A good granular one-two punch control strategy is T-Methyl and Strobe Pro G (both systemic fungicides that get into the plant).  Use these products in areas where you have had Large Patch previously at the preventive rates and intervals recommended on the labels. Be sure to use T-Methyl with Strobe Pro G, so you are switching chemistry classes and modes of action. Good control early on can help avoid flare ups in the spring also. If you do not manage the disease, the grass will thin and weeds will take over.


What an awesome Lowcountry Fall! James Island County Park’s Holiday Festival of Lights? Soil Test and Fertility Program from Possum’s? Rats? Roaches? Fleas? Tree pruning and trimming? Transplant shrubs or trees? Edge bed lines and sidewalks for the last time for a while? Rake or blow leaves? Clean out beds that have an accumulation of mulch, leaves, or pine straw?


Always read, understand, and follow product label. The product label is a Federal Law.


Friday, November 17, 2023

Christmas Tree Shopping

                                             Ol'Boy (RIP) Enjoying Holiday Festival of Lights


Horticulture Hotline 11/17/23

By Bill Lamson-Scribner


Another year has almost gone by. What a year! Covid ((still? really?), lots of high tides, mosquitoes, strange rain (or lack of rain) patterns, and moles. With the dry spring very little brown patch – a nice change!


This week I started seeing tents going up in parking lots, so I figured it was time for the yearly Christmas tree article.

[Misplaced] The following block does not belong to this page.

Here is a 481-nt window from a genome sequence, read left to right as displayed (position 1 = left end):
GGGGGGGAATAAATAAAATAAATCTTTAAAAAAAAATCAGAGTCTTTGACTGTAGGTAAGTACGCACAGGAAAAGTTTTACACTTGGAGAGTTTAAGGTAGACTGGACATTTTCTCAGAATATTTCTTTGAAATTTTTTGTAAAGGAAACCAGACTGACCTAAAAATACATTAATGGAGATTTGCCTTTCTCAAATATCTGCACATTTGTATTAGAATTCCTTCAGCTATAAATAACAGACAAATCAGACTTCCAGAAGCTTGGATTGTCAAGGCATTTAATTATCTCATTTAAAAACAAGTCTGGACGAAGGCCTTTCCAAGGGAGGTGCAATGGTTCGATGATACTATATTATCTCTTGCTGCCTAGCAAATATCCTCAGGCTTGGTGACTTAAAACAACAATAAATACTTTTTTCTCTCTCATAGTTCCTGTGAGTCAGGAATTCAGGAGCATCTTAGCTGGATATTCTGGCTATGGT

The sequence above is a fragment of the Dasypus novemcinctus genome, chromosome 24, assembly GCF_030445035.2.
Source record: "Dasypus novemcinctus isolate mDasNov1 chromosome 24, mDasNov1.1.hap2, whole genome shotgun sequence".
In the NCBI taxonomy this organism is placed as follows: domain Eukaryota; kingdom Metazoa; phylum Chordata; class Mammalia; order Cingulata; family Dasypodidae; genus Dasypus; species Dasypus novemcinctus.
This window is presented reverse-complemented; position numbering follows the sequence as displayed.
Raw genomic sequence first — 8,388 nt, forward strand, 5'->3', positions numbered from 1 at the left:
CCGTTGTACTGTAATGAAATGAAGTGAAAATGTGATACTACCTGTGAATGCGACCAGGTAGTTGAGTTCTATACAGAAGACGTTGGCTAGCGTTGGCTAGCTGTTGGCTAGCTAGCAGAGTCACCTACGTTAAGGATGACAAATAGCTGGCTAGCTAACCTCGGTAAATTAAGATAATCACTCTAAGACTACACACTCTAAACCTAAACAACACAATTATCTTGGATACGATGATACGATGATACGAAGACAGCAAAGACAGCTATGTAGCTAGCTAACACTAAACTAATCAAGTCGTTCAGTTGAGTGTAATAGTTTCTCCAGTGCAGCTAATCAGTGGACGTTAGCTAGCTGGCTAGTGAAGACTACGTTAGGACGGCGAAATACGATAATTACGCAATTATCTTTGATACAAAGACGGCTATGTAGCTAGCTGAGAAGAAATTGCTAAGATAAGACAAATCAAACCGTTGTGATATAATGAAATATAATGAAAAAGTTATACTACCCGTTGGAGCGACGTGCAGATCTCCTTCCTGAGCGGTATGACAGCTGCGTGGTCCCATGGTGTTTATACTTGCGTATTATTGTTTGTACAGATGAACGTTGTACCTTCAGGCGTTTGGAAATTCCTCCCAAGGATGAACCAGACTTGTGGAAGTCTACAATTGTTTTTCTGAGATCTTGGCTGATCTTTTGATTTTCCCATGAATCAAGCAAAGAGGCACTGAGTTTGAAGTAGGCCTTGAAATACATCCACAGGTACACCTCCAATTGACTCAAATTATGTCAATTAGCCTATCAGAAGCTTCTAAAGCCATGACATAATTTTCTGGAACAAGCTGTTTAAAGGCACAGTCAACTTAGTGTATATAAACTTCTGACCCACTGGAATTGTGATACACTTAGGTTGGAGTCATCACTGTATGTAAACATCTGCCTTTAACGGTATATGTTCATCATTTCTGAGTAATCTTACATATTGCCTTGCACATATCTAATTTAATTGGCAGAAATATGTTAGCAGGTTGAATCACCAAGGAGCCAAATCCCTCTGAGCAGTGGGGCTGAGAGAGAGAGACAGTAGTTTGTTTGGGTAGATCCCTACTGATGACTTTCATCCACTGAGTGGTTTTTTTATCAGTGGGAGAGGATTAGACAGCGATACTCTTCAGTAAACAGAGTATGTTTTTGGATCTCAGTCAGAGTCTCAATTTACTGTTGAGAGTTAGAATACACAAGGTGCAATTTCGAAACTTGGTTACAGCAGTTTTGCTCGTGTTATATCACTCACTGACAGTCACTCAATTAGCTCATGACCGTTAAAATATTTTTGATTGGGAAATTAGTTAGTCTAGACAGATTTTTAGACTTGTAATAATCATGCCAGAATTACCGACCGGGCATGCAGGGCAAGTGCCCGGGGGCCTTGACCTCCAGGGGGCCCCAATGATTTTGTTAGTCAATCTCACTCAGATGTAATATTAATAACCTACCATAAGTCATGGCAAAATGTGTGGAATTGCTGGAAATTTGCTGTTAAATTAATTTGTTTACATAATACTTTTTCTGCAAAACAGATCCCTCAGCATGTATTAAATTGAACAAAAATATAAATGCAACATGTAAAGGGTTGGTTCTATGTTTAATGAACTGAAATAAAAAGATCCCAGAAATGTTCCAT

I was talking with a friend this week and he had already taken a trip through the Festival of Lights at James Island County Park. He said he had to pry his two-year-old off of the merry-go-round! I was extremely jealous. The light show is definitely a tradition with my family. The lights, the train, hot chocolate, smores (if you listen to “The Garden Clinic” , you know I’m not a fan of smores, but everyone else seems to be), the walking trails with lights, the big sand feature, music, gift shop, and oh yeah, Santa. If you are a kid, does Christmas still seems like it takes forever to get here? It sure comes up quick to me! 


I wanted to get this yearly Christmas Tree article out, so you could make plans to go to a local Christmas Tree Farm, find a local source for a cut tree, or use a live tree that you could use in your landscape after the holidays, if you were so inclined.


After Thanksgiving, many of you will be searching for a Christmas tree.  If you are going to buy a cut tree, consider buying it from a local business that is here year-round like an independently owned garden center.  If you buy it from a tent, or a temporary site, look for one that is run by the Exchange Club, Optimist Club, Rotary Club, a local church, a local school club, a local landscaper, or another local organization.  Many local organizations that sell trees give a portion of the profits to local charities such as Camp Happy Days.


There are some people from out of state that set up tents in grocery store parking lots. Many of them bring their employees with them. They take their profits out of state when they leave. If you support our local businesses, then you keep our money in our local economy and maybe save a local job. Very important to always keep profits local, especially these days.